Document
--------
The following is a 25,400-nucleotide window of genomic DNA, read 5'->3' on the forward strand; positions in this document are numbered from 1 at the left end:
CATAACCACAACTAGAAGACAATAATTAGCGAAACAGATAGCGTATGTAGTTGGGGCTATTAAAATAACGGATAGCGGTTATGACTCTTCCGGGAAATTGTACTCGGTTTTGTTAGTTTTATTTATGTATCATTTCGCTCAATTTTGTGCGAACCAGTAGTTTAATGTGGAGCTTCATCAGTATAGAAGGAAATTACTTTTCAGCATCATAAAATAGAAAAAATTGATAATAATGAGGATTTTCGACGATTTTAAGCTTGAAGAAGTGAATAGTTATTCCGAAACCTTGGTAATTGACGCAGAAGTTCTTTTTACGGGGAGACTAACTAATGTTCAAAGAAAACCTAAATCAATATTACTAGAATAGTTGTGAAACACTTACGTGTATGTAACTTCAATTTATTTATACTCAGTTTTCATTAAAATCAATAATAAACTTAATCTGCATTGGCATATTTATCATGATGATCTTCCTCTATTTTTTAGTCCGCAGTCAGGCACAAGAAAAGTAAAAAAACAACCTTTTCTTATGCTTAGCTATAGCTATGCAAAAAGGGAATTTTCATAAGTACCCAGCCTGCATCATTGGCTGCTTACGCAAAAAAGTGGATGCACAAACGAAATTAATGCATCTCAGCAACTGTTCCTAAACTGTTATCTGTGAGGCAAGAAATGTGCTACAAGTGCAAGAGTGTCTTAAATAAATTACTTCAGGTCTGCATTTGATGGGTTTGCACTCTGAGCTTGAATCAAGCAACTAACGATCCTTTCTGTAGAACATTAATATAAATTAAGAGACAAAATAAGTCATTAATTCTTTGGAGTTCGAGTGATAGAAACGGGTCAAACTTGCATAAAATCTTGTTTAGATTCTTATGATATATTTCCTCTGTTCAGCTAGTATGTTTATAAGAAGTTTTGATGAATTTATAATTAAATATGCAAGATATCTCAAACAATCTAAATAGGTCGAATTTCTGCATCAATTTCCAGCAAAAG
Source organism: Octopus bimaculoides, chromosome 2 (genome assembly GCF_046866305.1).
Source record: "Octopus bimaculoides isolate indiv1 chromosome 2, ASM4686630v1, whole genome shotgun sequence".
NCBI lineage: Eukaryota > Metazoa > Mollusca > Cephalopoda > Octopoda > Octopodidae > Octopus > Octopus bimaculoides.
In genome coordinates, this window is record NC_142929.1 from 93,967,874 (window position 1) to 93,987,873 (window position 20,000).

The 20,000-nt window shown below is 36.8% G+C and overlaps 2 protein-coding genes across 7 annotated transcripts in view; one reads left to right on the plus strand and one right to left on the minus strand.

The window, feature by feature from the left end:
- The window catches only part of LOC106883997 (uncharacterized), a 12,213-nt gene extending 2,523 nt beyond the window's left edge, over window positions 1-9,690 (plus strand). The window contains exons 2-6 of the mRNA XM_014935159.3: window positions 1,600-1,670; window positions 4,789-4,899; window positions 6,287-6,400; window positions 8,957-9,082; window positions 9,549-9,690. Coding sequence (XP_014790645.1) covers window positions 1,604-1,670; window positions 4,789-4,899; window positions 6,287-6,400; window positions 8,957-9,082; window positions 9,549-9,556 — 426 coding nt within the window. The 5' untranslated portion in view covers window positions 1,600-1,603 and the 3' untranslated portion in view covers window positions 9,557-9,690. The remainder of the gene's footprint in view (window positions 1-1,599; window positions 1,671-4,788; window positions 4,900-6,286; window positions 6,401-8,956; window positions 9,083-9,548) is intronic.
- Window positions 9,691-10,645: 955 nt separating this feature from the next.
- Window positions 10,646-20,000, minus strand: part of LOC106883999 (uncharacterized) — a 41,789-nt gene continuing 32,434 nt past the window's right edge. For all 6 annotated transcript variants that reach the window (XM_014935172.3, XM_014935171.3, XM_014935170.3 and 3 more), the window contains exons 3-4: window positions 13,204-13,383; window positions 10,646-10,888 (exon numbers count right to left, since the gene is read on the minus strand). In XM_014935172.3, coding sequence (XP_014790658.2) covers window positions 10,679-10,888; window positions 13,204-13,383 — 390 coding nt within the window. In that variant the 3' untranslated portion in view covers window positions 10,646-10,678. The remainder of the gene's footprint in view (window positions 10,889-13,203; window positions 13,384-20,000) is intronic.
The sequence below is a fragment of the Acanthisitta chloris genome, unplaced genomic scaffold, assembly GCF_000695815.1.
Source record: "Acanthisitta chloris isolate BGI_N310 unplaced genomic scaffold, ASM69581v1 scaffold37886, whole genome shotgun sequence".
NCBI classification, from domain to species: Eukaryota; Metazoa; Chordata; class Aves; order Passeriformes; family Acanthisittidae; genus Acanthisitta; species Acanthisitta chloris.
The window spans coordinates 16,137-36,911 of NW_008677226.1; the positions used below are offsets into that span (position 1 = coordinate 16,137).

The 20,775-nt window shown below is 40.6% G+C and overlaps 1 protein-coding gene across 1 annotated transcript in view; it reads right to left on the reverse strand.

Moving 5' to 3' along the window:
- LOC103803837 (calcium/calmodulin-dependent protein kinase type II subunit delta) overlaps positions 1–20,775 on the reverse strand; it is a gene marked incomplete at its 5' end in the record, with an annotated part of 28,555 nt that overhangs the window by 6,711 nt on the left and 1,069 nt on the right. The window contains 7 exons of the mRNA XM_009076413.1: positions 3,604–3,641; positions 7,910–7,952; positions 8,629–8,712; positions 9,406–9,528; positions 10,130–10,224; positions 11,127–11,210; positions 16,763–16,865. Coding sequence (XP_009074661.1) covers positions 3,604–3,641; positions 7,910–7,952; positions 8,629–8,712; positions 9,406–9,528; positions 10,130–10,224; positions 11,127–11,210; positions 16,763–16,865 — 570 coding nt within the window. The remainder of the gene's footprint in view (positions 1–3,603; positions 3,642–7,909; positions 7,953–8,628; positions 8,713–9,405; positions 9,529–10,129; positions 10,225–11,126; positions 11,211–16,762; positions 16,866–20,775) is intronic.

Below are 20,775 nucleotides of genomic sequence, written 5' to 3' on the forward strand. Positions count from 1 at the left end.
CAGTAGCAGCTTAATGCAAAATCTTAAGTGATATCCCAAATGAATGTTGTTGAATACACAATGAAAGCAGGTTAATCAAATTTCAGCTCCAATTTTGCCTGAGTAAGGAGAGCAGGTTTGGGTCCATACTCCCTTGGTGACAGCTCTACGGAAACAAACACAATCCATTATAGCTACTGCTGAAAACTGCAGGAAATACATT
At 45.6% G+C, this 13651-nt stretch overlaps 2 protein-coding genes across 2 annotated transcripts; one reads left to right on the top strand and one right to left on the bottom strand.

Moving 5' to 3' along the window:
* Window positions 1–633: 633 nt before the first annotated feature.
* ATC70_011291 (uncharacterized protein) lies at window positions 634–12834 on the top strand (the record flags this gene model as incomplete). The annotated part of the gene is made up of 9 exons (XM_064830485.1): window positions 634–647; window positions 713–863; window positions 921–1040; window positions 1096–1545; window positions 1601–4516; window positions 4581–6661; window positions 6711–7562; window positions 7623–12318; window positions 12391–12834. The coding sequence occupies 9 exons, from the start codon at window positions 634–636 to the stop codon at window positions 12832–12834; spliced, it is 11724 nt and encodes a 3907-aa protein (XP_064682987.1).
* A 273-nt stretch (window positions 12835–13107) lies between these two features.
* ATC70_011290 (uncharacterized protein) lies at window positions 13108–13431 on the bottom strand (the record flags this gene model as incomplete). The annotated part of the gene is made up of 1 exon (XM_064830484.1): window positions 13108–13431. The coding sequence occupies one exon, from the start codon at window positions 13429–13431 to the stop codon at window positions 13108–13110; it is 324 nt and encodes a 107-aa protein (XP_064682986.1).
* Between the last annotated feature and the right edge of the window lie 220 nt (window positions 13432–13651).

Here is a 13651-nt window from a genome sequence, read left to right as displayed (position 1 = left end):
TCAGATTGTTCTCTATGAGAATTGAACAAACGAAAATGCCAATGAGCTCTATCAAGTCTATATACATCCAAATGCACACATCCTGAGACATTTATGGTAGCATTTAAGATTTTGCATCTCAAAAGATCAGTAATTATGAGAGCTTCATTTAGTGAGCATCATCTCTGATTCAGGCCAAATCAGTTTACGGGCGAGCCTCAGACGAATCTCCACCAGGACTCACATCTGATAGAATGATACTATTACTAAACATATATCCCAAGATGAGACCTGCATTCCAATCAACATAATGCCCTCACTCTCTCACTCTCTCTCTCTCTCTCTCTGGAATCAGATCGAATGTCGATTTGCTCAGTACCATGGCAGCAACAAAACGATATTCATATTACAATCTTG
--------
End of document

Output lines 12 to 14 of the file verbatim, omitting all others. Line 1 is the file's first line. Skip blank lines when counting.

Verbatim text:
The sequence below is a fragment of the Acanthisitta chloris genome, unplaced genomic scaffold, assembly GCF_000695815.1.
Source record: "Acanthisitta chloris isolate BGI_N310 unplaced genomic scaffold, ASM69581v1 scaffold37886, whole genome shotgun sequence".
NCBI classification, from domain to species: Eukaryota; Metazoa; Chordata; class Aves; order Passeriformes; family Acanthisittidae; genus Acanthisitta; species Acanthisitta chloris.